Shirley Jackson writes seriously weird fiction. I used to think of her as a horror writer, after reading the short story The Lottery and reading about The Haunting of Hill House umpteen number of times (I have still not been able to lay my hands on the book). However, We Have Always Lived in the Castle convinced me that her literary talents were much above that of the run-of-the-mill horror writer: the book under discussion has strengthened that belief. Shirley Jackson is a genius of the level of Franz Kafka – a genuine purveyor of nightmares. In The Sundial, we have Kafka meeting P. G. Wodehouse in an American manor house.
As with We Have Always Lived in the Castle, the opening is abrupt and horrifying and hits us with the power of a sledgehammer. The Halloran family has just returned from the funeral of young Lionel Halloran, who has been killed by his mother by being pushed down the stairs. Orianna Halloran killed her only son so that the house would belong to her – at least, until young Fancy, Lionel’s daughter, comes of age. Fancy is already dreaming of pushing her Grandma down the stairs, like she did her daddy.
And all this is mentioned in the first two pages: it’s only a prelude to the story proper.
The Hallorans are a dysfunctional family. Apart from the murderess Orianna, there is Maryjane, the weak wife of Lionel: Orianna’s husband Richard who’s paralysed from waist down and slowly sliding down the slippery slope of dementia: Fancy, who we shall see, is as psychopathic as her grandmother: the governess Miss Ogilvie: Essex, a young gigolo who has attached himself to Orianna – and last but not least, Richard’s sister Fanny (“Aunt Fanny”), who is skirting the thin line between eccentricity and insanity.
In fact, vintage Shirley.
The Halloran house, constructed by Fanny’s father, is situated near a village which is a tourist attraction in its own right, due to a notorious murder where a young girl wiped off her whole family with a hammer. The house is huge and laid out symmetrically: as is the grounds and garden. Only the sundial stands off-centre, striking a jarring note, with the curious inscription: WHAT IS THIS WORLD? written on it.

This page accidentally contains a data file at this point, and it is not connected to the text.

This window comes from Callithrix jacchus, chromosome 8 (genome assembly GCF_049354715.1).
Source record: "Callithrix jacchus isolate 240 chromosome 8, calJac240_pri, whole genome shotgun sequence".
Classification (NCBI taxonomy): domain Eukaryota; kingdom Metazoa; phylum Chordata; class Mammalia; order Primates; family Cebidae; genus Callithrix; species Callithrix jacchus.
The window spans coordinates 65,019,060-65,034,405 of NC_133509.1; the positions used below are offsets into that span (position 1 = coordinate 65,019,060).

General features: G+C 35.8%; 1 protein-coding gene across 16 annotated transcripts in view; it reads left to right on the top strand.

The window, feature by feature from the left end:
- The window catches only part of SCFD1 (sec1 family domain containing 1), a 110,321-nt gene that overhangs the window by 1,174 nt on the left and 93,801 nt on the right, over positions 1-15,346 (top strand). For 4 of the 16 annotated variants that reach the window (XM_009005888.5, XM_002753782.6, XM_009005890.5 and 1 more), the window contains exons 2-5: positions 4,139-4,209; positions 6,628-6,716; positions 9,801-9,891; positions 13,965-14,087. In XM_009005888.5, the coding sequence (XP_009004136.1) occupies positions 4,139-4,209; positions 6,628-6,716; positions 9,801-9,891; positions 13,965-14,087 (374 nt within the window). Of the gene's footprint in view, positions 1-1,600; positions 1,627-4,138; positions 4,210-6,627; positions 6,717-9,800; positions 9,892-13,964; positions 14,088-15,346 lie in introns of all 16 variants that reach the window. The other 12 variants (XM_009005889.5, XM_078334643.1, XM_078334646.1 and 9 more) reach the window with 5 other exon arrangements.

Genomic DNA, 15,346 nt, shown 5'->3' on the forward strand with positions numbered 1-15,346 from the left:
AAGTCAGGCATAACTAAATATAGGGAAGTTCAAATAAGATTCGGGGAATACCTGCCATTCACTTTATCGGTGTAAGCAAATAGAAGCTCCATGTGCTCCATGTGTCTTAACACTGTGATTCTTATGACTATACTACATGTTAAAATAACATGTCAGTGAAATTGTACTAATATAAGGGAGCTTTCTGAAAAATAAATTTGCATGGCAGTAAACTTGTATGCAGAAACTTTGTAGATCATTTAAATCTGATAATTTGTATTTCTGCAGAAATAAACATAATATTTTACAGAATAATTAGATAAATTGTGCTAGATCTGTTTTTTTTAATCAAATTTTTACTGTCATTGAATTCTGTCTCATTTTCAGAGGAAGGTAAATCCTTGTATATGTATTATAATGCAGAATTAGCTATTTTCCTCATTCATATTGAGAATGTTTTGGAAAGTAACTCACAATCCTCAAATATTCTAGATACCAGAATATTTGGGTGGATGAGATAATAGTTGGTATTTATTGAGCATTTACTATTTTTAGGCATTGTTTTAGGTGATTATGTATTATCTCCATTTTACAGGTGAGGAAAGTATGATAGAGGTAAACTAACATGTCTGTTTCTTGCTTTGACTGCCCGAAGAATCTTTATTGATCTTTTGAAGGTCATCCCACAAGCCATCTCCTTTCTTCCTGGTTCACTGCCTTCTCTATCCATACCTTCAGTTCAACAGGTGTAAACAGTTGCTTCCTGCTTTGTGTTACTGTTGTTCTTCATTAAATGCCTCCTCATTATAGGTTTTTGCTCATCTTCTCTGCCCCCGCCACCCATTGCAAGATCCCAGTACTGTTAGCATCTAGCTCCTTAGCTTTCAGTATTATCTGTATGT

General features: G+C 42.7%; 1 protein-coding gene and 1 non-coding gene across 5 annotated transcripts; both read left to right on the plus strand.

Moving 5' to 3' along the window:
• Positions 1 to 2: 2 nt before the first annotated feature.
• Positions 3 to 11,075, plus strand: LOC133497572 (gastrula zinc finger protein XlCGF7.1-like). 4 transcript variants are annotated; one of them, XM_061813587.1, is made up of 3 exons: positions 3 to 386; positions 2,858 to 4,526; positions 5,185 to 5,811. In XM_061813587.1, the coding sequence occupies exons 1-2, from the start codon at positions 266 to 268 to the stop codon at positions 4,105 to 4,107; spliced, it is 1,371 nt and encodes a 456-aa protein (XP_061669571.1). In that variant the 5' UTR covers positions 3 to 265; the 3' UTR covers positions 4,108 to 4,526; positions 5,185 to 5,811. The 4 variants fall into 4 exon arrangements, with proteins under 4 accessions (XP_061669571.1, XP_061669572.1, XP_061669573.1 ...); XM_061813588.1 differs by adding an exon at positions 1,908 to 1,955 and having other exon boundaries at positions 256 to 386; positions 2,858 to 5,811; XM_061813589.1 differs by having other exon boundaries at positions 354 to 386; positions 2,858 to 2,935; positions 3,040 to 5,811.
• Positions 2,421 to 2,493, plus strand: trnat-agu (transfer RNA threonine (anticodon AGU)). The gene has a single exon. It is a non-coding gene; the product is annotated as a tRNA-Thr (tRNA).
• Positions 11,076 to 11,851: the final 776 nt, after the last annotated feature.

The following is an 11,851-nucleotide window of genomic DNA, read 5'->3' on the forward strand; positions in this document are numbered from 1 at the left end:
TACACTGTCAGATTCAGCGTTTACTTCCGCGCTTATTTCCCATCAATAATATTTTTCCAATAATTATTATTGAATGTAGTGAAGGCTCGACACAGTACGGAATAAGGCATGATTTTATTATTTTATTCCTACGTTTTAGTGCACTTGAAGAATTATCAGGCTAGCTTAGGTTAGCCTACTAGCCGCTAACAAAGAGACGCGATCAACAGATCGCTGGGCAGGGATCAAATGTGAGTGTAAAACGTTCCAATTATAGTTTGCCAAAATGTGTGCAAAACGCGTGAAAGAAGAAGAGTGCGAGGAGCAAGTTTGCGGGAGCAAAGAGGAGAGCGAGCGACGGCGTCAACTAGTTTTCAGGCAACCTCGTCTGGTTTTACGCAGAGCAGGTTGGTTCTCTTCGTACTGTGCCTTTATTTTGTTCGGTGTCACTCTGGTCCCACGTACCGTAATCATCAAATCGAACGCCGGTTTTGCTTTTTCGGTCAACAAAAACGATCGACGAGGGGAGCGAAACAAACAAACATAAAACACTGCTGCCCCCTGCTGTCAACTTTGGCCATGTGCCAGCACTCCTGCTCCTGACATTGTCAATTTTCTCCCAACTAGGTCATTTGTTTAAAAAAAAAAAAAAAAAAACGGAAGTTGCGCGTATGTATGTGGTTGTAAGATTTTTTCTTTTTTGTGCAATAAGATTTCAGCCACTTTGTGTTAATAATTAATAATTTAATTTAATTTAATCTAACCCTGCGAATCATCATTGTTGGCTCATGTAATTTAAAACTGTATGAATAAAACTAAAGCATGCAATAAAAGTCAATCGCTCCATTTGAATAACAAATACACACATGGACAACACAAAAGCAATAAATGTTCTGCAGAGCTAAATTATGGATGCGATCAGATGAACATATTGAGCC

Immediately after Lionel’s death, Aunt Fanny loses her way during a morning ramble in the garden and apparently meets her long-dead father, who gives her the message of doom: the world is going to be destroyed.
“From the sky and from the ground and from the sea there is danger; tell them in the house. There will be black fire and red water and the earth turning and screaming; this will come.”
“The father comes to his children and tells them there is danger. There is danger. Within the father there is no fear; the father comes to his children. Tell them in the house.”
“When the sky is fair again the children will be safe; the father comes to his children who will be saved. Tell them in the house that they will be saved. Do not let them leave the house; say to them: Do not fear, the father will guard the children. Go into your father’s house and say these things. Tell them there is danger.”
Fanny relays the message, and (here is where the novel starts to become pure Kafka) apparently the whole household buys into it – initially in a spirit of indulgence, but getting more serious as time goes on. The Halloran family picks up a few guests who become their fellow travellers on the road to Armageddon – Mrs. Willow and her daughters, Gloria, a cousin whose father is away on a game-hunting trip in Africa, and “the captain” – a young visitor to the village picked by Mrs. Halloran to add to her coterie. Together, they await the destruction of the old world and the birth of the new, and story moves slowly and surely to its destructive climax.
Shirley Jackson’s writing is pure delight. I have always felt that humour and horror straddled a thin line: many horror scenes could become sources of belly-laughter if not managed properly, and many jokes would make good horror stories. Shirley does the tightrope act splendidly. Her characters are unpleasant and serious enough to inspire unease, but they show their ridiculous side (especially in the dialogue which is very Wodehousian in this novel) often enough to make us laugh.
One cannot miss out the religious undertones. The only son who is sacrificed: the father who plans to destroy the world and save only one family: The burning of the books: The matriarch who wears a crown (which looks “just like a substitute for a hat”, to put in the ridiculous touch): Gloria, the seer who can see the future in a mirror and Ritual regicide (after a fashion) … the story could have slipped all the way into religious allegory, had not the author reined it in every time with expert hands.
The climactic party on the grounds of the Halloran house is a masterpiece of scene-setting. What starts as a rather formal affair slowly slides down into an orgy of eating, drinking, bawdy talk and sex. I was reminded of the painting “The Garden of Earthly Delights” by Hieronymus Bosch.
After this Armageddon is only to be expected.
The sundial, actually does not have much of a role in the story. (There is one scene where Maryjane and Arabella [one of Mrs. Willow’s daughters] discover Fancy’s grandmother doll, stuck full of pins as in a voodoo ritual, left on it. In hindsight, we can see this foreshadows the climax.) But we feel its sinister presence throughout. By being off-centre in a symmetric world, the sundial is questioning the reality of this world: this comfortable day-to-day world we are accustomed to.
Like Shirley Jackson’s novels.